Slipping transmission causes car to die?

Can a slipping transmission cause a car to die while it’s running? Here’s the story:

I have a 98 ford escort. A few days ago, the engine started to rev while I accelerated between 20 and 30 mph. It kicks into gear after the reving, and will continue to accelerate, but the gears don’t seem to shift as I go 40 - 50 mph (my car doesn’t have a tachometer). I assumed that my transmission is slipping and while I’m deciding whether or not to make the $2000+ repair, I’ve been driving it short distances to run errands. On my last errand run, the car died while going 40 mph. It started back up again and I continued on my way – but now I’m wondering – is this really a slipping transmission? Could the revving be cause by something else? Should I stop driving my car?

A slipping transmission will not cause the engine to stall. What ever problem(s) you have, continuing to drive the car may be doing more damage and making the eventual repair more expensive.

It sounds like the tranny is slipping. Have you checked the fluid level? Have the fluid and filter ever been changed? If it’s low, it will slip. The more you drive it when it’s slipping, the more you’re destroying your clutch material inside the tranny.

Sounds like you probably have at least two problems. Slipping trans and now a dying problem, who knows what else. Probably a good time to wave goodbye to the old car or be prepared to increase those funds you’ll be needing. Sounds like a good time to park it before it becomes too dangerous.

I wouldn’t go straight to the assumption of a slipping transmission. Certainly it may be slipping, but as tardis noted this will not cause a car to stall. I think it quite possible that you have an engine management problem (which will easily provide for strange transmission behavior).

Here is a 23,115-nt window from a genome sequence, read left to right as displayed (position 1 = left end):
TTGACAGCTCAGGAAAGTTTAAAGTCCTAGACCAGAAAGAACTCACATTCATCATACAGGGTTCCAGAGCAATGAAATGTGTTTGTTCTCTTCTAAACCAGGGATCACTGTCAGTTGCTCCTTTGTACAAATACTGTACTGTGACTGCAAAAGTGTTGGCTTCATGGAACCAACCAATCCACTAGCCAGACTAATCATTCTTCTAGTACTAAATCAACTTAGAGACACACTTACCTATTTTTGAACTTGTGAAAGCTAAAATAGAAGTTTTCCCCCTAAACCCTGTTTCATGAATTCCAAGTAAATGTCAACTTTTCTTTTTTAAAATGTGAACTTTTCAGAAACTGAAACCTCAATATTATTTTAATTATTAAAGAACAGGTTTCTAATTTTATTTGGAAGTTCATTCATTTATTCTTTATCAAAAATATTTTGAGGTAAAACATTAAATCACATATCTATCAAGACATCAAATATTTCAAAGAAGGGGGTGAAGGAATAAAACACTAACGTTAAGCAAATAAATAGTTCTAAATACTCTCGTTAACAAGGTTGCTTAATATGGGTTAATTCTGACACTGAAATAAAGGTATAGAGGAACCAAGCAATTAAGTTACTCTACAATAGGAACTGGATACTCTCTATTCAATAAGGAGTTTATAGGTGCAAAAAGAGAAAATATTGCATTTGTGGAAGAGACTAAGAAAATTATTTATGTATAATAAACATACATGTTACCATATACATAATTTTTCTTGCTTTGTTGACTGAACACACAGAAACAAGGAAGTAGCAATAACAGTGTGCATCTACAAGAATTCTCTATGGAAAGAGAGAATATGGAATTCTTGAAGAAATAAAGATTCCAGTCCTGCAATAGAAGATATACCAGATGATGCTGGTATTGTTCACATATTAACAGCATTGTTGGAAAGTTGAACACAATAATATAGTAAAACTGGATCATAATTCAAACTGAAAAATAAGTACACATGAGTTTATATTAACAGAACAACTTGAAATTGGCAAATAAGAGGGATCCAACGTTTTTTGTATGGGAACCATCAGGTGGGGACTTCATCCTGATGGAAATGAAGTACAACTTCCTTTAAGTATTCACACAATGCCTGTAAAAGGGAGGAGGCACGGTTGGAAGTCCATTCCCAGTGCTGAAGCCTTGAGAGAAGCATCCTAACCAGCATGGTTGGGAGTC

Is your check engine light on? If so, go to any large chain-type auto parts store where you can get error codes read for free. Write down the exact code (e.g. P1234) and post it here.

Even if the check engine light is not on I would first want to get the car onto a good scanner. In this case you’d want to find a reputable local, independent mechanic that specializes in “driveability” problems/diagnosis and get the car onto a decent scantool. Or at the very least have an experienced mechanic take it for a drive.

So - in short - yes it could be something else. And I would not drive the car much except to get it onto a scanner. Sometimes small problems become much larger ones.

Thanks everyone for your input. It probably is the transmission and it’s probably time for the car to go to the big parking lot in the sky – but it’s my very first car and it’s been running so well – it’s just hard to believe that it could have such a catastrophic fail with no warning. I’ll see if I can talk to my mechanic in to hooking it up to the scan – my check engine light isn’t on – in one last effort to see if it can be saved. Thanks, again!

The only time I have seen transmission failure cause an engine to die involved a totally deaf owner whose transmission was stuck in 1st gear and he kept pushing the accelerator further and could not understand why he couldn’t get up to 65 mph. A rod was hanging out of the pan when it arrived at my door.

I’m still waiting for you to describe “slipping”

The rev between 20 - 30 mph is the slipping, um, right?

My best guess is that this car has not had a whole lot of maintenance in its 12 year life span, and that it is suffering multiple problems as a result.

In other words, engine problems (that could simply be the result of lax maintenance), as well as a failing transmission (again–from lax maintenance). However, that is just a guess from afar.

Can the OP give us the maintenance history of the car during the time that she owned it?
Does she know the prior maintenance history?

More cars die because of inadequate maintenance than from any other cause.
Make sure that your next car gets maintained really well, and please bear in mind that there is much more to maintenance than oil changes. Your Owner’s Manual will list what needs to be done, and when it needs to be done.


Well it depends on what the rev is. If it just stays in the lower gear for too long before shifting then that’s not slipping.

If it seems to shift out of a lower gear…then rev up without any feel of power…then hits the next gear…that’s slipping.

But this will not stall the car. The stalling, of course, could just be a completely different, coincidental problem. Or it could be that you have an engine management problem that is both interfering with transmission controls and leading to stalling.